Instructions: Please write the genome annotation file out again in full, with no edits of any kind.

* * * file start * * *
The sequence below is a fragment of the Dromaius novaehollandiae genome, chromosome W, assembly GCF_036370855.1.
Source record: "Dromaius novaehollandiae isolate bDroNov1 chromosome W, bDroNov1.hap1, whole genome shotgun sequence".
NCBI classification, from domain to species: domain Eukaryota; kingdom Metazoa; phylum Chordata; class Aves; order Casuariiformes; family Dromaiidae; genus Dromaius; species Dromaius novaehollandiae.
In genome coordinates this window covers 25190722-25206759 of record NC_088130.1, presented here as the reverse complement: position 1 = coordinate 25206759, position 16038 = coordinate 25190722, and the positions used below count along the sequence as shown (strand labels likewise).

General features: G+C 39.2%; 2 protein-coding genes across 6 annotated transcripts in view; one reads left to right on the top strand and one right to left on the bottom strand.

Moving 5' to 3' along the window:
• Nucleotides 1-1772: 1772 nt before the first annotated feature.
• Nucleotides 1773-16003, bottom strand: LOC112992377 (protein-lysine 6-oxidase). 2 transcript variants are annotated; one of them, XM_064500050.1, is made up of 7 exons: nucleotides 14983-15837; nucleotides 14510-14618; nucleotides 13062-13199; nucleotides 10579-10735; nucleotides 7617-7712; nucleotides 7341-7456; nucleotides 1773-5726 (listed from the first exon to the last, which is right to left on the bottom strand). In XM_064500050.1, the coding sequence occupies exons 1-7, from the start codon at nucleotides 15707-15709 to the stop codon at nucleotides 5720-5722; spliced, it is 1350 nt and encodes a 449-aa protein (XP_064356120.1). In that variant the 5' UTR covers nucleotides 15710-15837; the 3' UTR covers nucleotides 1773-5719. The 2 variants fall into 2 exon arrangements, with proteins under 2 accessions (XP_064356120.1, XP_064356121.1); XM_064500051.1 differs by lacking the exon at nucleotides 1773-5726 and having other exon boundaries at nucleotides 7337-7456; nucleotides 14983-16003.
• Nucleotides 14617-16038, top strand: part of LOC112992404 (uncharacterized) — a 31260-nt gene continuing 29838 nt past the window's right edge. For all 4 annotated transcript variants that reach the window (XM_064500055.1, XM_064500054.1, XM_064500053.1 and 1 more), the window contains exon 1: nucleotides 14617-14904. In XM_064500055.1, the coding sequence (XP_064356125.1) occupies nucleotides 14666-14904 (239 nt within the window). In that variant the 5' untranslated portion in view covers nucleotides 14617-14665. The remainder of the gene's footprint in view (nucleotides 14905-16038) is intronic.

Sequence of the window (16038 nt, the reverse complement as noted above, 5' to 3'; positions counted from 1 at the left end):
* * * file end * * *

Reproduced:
The sequence below is a fragment of the Dromaius novaehollandiae genome, chromosome W, assembly GCF_036370855.1.
Source record: "Dromaius novaehollandiae isolate bDroNov1 chromosome W, bDroNov1.hap1, whole genome shotgun sequence".
NCBI classification, from domain to species: domain Eukaryota; kingdom Metazoa; phylum Chordata; class Aves; order Casuariiformes; family Dromaiidae; genus Dromaius; species Dromaius novaehollandiae.
In genome coordinates this window covers 25190722-25206759 of record NC_088130.1, presented here as the reverse complement: position 1 = coordinate 25206759, position 16038 = coordinate 25190722, and the positions used below count along the sequence as shown (strand labels likewise).

General features: G+C 39.2%; 2 protein-coding genes across 6 annotated transcripts in view; one reads left to right on the top strand and one right to left on the bottom strand.

Moving 5' to 3' along the window:
• Nucleotides 1-1772: 1772 nt before the first annotated feature.
• Nucleotides 1773-16003, bottom strand: LOC112992377 (protein-lysine 6-oxidase). 2 transcript variants are annotated; one of them, XM_064500050.1, is made up of 7 exons: nucleotides 14983-15837; nucleotides 14510-14618; nucleotides 13062-13199; nucleotides 10579-10735; nucleotides 7617-7712; nucleotides 7341-7456; nucleotides 1773-5726 (listed from the first exon to the last, which is right to left on the bottom strand). In XM_064500050.1, the coding sequence occupies exons 1-7, from the start codon at nucleotides 15707-15709 to the stop codon at nucleotides 5720-5722; spliced, it is 1350 nt and encodes a 449-aa protein (XP_064356120.1). In that variant the 5' UTR covers nucleotides 15710-15837; the 3' UTR covers nucleotides 1773-5719. The 2 variants fall into 2 exon arrangements, with proteins under 2 accessions (XP_064356120.1, XP_064356121.1); XM_064500051.1 differs by lacking the exon at nucleotides 1773-5726 and having other exon boundaries at nucleotides 7337-7456; nucleotides 14983-16003.
• Nucleotides 14617-16038, top strand: part of LOC112992404 (uncharacterized) — a 31260-nt gene continuing 29838 nt past the window's right edge. For all 4 annotated transcript variants that reach the window (XM_064500055.1, XM_064500054.1, XM_064500053.1 and 1 more), the window contains exon 1: nucleotides 14617-14904. In XM_064500055.1, the coding sequence (XP_064356125.1) occupies nucleotides 14666-14904 (239 nt within the window). In that variant the 5' untranslated portion in view covers nucleotides 14617-14665. The remainder of the gene's footprint in view (nucleotides 14905-16038) is intronic.

Sequence of the window (16038 nt, the reverse complement as noted above, 5' to 3'; positions counted from 1 at the left end):